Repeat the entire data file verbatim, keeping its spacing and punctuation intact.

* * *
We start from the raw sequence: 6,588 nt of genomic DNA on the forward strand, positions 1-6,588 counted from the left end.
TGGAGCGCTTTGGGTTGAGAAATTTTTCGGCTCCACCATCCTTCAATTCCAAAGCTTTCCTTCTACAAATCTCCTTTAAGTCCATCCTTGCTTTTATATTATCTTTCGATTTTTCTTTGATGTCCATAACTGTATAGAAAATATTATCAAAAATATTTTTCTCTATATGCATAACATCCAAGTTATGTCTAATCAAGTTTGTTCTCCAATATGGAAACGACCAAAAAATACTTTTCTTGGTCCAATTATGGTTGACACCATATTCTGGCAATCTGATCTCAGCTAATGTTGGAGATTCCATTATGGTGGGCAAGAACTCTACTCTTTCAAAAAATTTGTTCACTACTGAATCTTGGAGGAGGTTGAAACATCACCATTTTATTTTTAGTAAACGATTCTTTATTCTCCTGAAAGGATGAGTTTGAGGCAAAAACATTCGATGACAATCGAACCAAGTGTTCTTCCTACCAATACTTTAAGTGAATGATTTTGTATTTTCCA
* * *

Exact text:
We start from the raw sequence: 6,588 nt of genomic DNA on the forward strand, positions 1-6,588 counted from the left end.
TGGAGCGCTTTGGGTTGAGAAATTTTTCGGCTCCACCATCCTTCAATTCCAAAGCTTTCCTTCTACAAATCTCCTTTAAGTCCATCCTTGCTTTTATATTATCTTTCGATTTTTCTTTGATGTCCATAACTGTATAGAAAATATTATCAAAAATATTTTTCTCTATATGCATAACATCCAAGTTATGTCTAATCAAGTTTGTTCTCCAATATGGAAACGACCAAAAAATACTTTTCTTGGTCCAATTATGGTTGACACCATATTCTGGCAATCTGATCTCAGCTAATGTTGGAGATTCCATTATGGTGGGCAAGAACTCTACTCTTTCAAAAAATTTGTTCACTACTGAATCTTGGAGGAGGTTGAAACATCACCATTTTATTTTTAGTAAACGATTCTTTATTCTCCTGAAAGGATGAGTTTGAGGCAAAAACATTCGATGACAATCGAACCAAGTGTTCTTCCTACCAATACTTTAAGTGAATGATTTTGTATTTTCCA